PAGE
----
The good news is that my port is feeling great – the swelling is gone and tomorrow I get to take off the bandage! The port itself is not covered by the bandage, so I can see that it’s just a quarter-sized bump under the skin, not a big deal, and when I last changed the bandage it looked like the incision was healing nicely. Of course, tomorrow the port will be used for my infusion, which will hurt. I hope the infusion center has a DVD player so I can bring some Buffys to watch.

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Today I took the bus to the medical center to have a small metal clip, about the size of the point of a ballpoint pen, installed in my … well, in my tumor. Sorry, I know that’s gross. It was not a very comfortable procedure, but it didn’t take long and was not a big deal. I even got to listen to my iPod while they were doing it, which was nice – OK Go makes fabulous minor surgery music. As it was explained to me, the purpose of the clip is to show the surgeon where the cancer is, on the off chance that chemo shrinks it so much he can’t otherwise find it. I consider it rather unlikely that a 3cm tumor will shrink that much, but apparently it sometimes happens. Along with my port and (as of next week) shiny bald head, the clip will serve as further evidence that I am, in fact, from the future.

After a lunch of jerk-flavored barbecue wings (I felt like a treat after the clip, and Buffalo Wild Wings is basically the only non-doctor thing in that part of town), I went to get an echocardiogram. The clip represents the hope that chemo will totally shrink my tumor; the echo represents the fear that it will damage my heart. They wanted to get a few pictures of my heart in its pristine state so that they can tell, later on, what they’ve done to it. The good news is that my Bloomington and Buffalo oncologists agreed not to give me the chemo drug that can cause irreversible heart damage (and leukemia, which would REALLY piss me off), but the one that causes problems that can be fixed.

The nurse who did my echo was the second medical professional to remark that my having cancer is “unfair.” I pointed out that it’s not really about fairness; besides, do I really deserve cancer less than an older woman? I should probably try not to be difficult, but seriously, what do I gain by whining about unfairness? It’s unattractive in children and it’s no better now.

Anyway, that’s all I have until Tuesday, when I get my first (four hour!!) chemo treatment. Josh has volunteered to read me The Two Towers while that’s going on; hopefully we’ll get through all the deadly boring Legolas/Gimli/Aragorn nonsense and see what’s happening to my plucky hobbit friends at some point. In the meantime, tomorrow I’m invited to a dinner party/reading of The Tempest, my very favorite Shakespearean play. I have called dibs on Caliban, which means that soon I can cross an item off my List of Life Goals. Technically I believe I wrote “play Caliban,” but this is close enough. You taught me language, and my profit on’t is I know how to curse!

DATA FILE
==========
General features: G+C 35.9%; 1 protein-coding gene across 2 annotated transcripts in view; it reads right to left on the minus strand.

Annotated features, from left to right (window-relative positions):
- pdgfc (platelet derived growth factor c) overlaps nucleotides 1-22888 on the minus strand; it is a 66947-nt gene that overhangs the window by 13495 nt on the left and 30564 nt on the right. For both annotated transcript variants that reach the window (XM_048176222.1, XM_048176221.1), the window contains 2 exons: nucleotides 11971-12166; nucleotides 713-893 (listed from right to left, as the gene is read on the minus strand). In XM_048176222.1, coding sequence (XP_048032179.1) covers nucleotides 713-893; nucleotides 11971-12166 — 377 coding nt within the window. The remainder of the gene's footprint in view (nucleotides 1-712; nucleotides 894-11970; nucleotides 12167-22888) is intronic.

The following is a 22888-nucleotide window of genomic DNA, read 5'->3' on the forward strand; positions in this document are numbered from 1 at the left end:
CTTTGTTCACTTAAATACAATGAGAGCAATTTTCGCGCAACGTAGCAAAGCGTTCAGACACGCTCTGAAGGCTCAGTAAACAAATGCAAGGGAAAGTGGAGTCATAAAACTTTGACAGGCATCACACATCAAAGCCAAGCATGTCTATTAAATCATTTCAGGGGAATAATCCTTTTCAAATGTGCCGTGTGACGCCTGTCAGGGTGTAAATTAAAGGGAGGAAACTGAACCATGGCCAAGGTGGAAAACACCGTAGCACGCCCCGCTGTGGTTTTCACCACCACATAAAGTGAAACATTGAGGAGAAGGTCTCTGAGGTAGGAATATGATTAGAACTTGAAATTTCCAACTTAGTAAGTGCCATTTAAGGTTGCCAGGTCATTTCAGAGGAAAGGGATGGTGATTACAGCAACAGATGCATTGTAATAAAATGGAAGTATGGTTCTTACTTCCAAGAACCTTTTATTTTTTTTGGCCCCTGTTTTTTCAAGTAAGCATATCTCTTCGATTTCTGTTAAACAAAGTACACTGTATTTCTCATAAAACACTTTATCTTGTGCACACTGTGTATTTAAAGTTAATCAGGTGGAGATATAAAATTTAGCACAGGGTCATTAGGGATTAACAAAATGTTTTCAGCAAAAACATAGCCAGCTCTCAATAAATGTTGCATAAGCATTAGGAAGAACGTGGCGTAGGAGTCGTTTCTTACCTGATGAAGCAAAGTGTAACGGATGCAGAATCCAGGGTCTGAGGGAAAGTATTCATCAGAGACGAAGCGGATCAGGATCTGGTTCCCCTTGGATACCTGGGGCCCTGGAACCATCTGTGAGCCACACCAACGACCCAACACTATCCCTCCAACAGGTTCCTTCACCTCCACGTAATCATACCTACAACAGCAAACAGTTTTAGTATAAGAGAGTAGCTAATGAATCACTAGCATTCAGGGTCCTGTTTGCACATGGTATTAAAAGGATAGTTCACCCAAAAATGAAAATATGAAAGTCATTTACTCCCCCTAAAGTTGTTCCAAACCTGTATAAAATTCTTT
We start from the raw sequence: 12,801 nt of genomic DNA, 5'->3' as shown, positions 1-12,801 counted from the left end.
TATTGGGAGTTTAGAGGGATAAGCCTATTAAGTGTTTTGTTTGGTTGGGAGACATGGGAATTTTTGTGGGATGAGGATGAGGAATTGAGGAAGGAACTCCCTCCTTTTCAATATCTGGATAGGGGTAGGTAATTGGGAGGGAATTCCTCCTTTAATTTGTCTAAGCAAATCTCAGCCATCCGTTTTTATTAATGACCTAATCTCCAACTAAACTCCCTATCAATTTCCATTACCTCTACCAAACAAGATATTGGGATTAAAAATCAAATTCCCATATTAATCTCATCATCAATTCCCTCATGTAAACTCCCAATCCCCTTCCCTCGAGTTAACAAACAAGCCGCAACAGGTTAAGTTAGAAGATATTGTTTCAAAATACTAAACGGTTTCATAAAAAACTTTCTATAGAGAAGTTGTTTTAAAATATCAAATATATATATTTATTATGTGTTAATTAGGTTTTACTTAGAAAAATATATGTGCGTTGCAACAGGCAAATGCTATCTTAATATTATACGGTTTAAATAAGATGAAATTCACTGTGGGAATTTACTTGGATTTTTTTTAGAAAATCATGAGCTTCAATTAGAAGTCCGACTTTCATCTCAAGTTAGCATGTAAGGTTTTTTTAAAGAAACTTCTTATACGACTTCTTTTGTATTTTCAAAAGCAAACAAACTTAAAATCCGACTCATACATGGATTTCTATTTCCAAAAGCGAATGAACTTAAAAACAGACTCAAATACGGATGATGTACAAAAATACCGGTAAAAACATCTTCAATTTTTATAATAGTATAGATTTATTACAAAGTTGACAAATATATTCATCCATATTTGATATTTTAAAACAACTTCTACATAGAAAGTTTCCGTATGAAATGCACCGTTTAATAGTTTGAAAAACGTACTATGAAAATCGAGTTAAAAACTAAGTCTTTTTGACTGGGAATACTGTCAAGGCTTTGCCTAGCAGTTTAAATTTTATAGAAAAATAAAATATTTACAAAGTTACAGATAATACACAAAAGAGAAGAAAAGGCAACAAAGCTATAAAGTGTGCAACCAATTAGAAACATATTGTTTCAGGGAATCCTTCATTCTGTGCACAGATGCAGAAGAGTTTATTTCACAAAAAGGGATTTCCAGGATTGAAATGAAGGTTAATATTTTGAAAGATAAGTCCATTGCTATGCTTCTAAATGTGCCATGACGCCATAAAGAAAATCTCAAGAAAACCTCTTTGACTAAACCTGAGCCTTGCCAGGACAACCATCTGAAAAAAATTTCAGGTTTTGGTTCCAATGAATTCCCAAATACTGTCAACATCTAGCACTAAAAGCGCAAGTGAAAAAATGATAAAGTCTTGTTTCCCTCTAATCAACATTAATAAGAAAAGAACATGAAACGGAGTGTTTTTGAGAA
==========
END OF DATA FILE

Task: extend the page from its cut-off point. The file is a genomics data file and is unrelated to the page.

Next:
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I just got a nice email from my undergraduate adviser, who closed: “Take care, be strong, and defeat this.” This actually made me get misty-eyed for a minute.

Along similar lines, when I told our local epistemologist of my situation, he said, “Courage,” only in French, which is courage. You know – the exact same thing, only French-inflected. Sometimes I think about that when I am frightened and it actually does hearten me, even though it is so silly.

One colleague remarked my penchant for gallows humor is a rare talent, and he’s glad to see it’s not going to waste. I am glad that someone appreciates this, because oncology nurses never seem to.

I also love it when people get specific when they ask if there’s anything they can do. (I like to do this, too, because it sounds more sincere and is itself more helpful than a mere “If you need anything.”) I’ve had an offer to borrow someone’s cat, to be given bubble bath, tabloid magazines (that was Uncle Tommy), mary jane, or gin at three in the morning. I’ve had people offer to drive me around, cook for me, go to the grocery store for me. All in all everyone has been very nice to me lately and I’m sincerely grateful and pleased.

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I really dig Twisty Faster’s irreverent style, and as breast cancer survivors go I could do worse in terms of role models. For example, I am dismayed by this post, but she knows the drill and she’s saying it straight.

Also in the Sass category (my favorite!) we have 10 Things Not to Say When Someone Tells You She Has Breast Cancer.